When two French Cabinet ministers resigned on Sunday night, it seemed the logical response to public outrage over the news that the two men had been living the high life using taxpayers' money. But many think the motivation behind the move may run much deeper. Observers believe the ministers were forced to step down by President Nicolas Sarkozy in an attempt to divert attention from an even bigger political problem: a blossoming controversy involving L'Oréal heiress Liliane Bettencourt that is threatening the future of a key member of France's conservative government.
On the evening of July 4, Secretary of State for Cooperation Alain Joyandet and Christian Blanc, who oversaw government plans for the development of the Paris region, tendered resignations that French press reports claim were demanded by Sarkozy. The reason: uproar following revelations that Joyandet had spent about $142,000 to charter a private jet to attend a conference in Martinique and that Blanc had used nearly $15,000 of state money to buy himself Cuban cigars. Neither act was illegal or secret. When Joyandet resigned, he stressed that he was "a man of honor who cannot accept being the victim of an amalgam," and earlier, Blanc had sought to right things by reimbursing about $4,000 worth of the controversial cigars he had consumed.
Those are but two examples that have surfaced recently in a spate of media scoops about officials who appear to have lavishly expensed public funds or taken advantage of ministerial perks like state-owned apartments for their private use. The news has shocked a recession-rattled French public, as it watches the government roll out debt-battling austerity measures. As a result, Sarkozy in late June not only insisted that Cabinet members and their staffs tighten their belts but also decided on a government reshuffle for October to rid himself of half a dozen of the most controversial members.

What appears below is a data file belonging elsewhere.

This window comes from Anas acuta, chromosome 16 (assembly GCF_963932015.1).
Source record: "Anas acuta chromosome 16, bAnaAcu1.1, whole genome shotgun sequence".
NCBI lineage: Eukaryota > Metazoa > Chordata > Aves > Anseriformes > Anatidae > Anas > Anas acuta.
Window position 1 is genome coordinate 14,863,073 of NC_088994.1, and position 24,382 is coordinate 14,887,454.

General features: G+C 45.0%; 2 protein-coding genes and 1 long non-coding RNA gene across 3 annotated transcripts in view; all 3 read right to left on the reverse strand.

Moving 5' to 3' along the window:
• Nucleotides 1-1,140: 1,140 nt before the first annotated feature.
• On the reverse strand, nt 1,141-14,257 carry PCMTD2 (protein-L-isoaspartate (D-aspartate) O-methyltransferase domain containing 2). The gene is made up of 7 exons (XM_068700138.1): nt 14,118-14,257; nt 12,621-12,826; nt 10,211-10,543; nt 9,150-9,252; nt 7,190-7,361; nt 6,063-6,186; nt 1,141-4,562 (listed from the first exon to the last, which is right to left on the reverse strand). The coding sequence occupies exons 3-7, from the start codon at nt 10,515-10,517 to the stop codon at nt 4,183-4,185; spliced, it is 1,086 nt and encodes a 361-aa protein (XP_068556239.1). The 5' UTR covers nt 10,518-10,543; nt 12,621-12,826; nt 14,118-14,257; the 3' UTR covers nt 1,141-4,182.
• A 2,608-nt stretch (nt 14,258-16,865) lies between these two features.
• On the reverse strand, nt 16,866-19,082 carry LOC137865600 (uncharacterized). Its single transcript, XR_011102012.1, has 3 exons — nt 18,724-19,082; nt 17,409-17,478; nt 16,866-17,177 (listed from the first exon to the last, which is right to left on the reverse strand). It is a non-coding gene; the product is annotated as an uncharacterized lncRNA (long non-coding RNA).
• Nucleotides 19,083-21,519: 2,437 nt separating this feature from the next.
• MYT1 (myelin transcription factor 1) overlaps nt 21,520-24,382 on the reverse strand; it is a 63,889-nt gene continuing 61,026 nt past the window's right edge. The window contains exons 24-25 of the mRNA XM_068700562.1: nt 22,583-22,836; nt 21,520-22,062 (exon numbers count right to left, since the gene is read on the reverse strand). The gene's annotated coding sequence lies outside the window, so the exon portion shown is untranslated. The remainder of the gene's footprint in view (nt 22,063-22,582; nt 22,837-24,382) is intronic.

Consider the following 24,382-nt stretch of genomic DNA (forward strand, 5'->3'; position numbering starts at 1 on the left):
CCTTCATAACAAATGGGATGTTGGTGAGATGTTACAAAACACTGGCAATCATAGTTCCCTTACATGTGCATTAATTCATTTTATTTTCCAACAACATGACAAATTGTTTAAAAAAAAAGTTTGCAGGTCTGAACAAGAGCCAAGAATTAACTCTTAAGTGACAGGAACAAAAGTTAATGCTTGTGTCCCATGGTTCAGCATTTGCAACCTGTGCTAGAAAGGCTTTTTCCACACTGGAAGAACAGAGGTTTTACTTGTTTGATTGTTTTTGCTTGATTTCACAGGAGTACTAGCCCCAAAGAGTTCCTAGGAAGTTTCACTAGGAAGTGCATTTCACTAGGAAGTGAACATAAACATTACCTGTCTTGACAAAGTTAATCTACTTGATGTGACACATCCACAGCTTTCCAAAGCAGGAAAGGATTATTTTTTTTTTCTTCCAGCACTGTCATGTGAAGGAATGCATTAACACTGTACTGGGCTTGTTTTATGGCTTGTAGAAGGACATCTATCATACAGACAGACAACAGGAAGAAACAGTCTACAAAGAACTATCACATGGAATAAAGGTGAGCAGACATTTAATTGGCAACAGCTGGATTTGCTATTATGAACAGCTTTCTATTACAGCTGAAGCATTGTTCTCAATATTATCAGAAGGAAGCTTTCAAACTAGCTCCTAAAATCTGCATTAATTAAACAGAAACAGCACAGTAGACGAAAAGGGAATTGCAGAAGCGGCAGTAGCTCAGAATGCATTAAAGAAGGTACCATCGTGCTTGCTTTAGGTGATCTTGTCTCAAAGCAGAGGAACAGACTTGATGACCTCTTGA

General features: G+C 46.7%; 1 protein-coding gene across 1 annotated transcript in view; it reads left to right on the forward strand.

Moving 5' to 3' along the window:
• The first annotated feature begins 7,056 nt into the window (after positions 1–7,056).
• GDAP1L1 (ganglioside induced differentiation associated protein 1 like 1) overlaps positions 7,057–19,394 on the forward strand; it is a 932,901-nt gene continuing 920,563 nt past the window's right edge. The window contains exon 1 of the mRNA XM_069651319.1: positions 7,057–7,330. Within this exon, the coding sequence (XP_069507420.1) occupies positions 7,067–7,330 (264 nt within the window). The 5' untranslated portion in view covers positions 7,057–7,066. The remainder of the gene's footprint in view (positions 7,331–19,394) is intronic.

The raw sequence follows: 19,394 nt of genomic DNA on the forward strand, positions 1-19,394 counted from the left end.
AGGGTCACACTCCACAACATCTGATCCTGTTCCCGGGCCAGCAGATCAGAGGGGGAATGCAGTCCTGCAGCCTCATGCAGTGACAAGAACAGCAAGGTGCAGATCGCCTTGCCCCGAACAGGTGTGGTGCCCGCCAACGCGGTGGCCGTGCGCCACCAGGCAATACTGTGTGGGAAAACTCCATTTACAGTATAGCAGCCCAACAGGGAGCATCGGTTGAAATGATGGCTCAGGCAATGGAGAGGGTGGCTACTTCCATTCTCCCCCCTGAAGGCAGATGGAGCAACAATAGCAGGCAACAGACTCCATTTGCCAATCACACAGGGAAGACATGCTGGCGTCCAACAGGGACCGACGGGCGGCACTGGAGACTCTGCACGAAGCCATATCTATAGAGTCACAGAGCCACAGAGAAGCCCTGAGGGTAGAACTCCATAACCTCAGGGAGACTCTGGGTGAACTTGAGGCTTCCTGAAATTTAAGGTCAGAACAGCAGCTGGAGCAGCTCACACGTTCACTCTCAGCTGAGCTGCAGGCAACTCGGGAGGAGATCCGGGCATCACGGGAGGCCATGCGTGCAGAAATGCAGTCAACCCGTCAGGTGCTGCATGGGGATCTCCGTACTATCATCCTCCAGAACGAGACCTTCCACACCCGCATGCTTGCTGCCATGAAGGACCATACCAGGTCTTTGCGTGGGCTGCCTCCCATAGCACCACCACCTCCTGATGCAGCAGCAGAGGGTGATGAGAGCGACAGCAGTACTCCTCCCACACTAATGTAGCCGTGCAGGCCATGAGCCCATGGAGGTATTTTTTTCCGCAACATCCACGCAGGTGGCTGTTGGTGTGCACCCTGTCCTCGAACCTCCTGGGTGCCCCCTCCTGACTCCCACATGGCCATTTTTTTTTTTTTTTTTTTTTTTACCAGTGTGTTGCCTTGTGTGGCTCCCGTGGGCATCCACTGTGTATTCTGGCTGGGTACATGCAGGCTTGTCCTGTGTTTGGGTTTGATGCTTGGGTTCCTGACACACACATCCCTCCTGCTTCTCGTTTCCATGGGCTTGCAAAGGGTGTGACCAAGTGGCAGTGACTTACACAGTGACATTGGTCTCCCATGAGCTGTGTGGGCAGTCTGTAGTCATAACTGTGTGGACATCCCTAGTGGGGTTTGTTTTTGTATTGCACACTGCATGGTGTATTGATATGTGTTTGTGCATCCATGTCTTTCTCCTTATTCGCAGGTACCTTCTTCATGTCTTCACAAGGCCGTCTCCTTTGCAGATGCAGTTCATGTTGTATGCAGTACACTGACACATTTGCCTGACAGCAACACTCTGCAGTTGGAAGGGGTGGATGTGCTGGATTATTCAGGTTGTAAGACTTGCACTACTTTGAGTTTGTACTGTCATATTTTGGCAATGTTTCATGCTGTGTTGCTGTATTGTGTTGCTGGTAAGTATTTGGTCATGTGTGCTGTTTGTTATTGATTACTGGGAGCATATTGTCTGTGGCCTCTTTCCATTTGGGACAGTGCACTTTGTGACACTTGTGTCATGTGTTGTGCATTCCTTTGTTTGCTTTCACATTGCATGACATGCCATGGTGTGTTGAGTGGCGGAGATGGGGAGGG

But while the original plan may have been to ride out the storm until voters began turning their attention to other matters, the enduring outcry apparently forced Sarkozy to respond immediately by sacrificing Blanc and Joyandet. And it may not end there. Opposition politicians decry how long it took Sarkozy to respond to the expenses scandal Joyandet's flight occurred in March, and the news of Blanc's cigar purchase broke in mid-June and are demanding that other members suspected of free-spending or misusing ministerial perks be sacked. Even that may not appease an angry public. A poll released July 5 found that 64% of the French think their leaders are "rather corrupt" and 75% deride as insufficient Sarkozy's measures to rein in free-spending by government members.
As bad as that is, some observers believe that Sunday's resignations and any that might follow are about more than just the spending ruckus. Radio debate shows featured pundits generally suggesting that the drama was largely designed to draw focus away from the controversy currently threatening Eric Woerth, the Labor Minister tasked with seeing through a much contested pension reform crucial to Sarkozy's political future.